Football clubs across Europe have been making headlines for the gestures of support being made to the Syrian refugees pouring into the continent seeking to escape their war torn homelands. Beginning in Germany with massive support in the terraces, Bundesliga clubs began stepping forward to offer financial aid, training, language lessons, and the same respite that many fans take for granted: the chance to spend a blissful afternoon at a football match.
The Bundesliga has certainly taken the lead thus far, with Bayern Munich, Borussia Dortmund, FC St Pauli, and Werder Bremen, amongst others, throwing their support to the cause. Germany has taken more refugees than any other nation in Europe, and the support on the part of the nation's football family has been overwhelming.
That hasn't been the case further afield in the UK, with Aston Villa fans being the only Premier League supporters thus far to make any kind of reference to the situation. That's about to change, though, as all of England's clubs in European competition will be making a financial contribution to the cause.
In the affluent world of English football, €1 per ticket is not exactly a hardship to part with. When Liverpool take on FC Sion at Anfield on October 1, a little over €45,000 (approx. £32,900) will be donated to refugee related charities. It's a sum that if re-contextualized as a weekly football salary would be a wage somewhere between Alberto Moreno's and Jon Flanagan's.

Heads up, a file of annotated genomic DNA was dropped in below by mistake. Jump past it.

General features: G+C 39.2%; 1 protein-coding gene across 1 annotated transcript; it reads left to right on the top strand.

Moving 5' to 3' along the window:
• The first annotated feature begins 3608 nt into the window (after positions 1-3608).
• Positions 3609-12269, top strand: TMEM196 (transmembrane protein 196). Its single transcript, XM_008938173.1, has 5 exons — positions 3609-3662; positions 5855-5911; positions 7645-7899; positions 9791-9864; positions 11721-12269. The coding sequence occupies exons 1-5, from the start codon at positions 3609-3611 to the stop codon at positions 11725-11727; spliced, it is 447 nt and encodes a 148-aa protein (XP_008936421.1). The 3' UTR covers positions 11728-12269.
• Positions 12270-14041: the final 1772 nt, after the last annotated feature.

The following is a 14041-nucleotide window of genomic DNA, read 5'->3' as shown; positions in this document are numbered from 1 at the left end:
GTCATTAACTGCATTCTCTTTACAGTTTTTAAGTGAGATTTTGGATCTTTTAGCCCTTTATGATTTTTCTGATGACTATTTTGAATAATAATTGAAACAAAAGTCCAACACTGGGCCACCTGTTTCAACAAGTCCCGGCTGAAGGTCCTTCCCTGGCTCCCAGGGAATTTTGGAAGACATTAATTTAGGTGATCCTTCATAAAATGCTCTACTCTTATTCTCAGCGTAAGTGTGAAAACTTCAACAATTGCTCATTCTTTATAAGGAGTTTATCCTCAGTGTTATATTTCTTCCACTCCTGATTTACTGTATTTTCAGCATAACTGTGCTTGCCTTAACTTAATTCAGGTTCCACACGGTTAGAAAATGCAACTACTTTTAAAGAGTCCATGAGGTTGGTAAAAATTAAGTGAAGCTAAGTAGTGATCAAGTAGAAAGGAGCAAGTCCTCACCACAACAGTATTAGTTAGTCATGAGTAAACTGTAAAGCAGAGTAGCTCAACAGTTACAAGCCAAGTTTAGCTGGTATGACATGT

For those hoping England's top tier clubs would provide meaningful support to the refugee crisis the way their continental counterparts have, this €1 per ticket gesture might ring a bit hollow. English clubs' silence on the situation exacerbates the feeling that the country's representatives in Champions League and Europa League are participating in this campaign not because it's the right thing to do but because they couldn't very well say no without coming across very poorly.
The Premier League clarified all twenty clubs' positions on in-stadium banners on Wednesday, as if anticipating an increase in potentially controversial banner-related activity in grounds around the country. Whether we're likely to see similar REFUGEES WELCOME signs at matches when Premier League action resumes on Saturday remains to be seen, but in leaving any and all action to fan groups alone, the EPL and its member teams are missing a huge opportunity to show fans there really is more to football than money.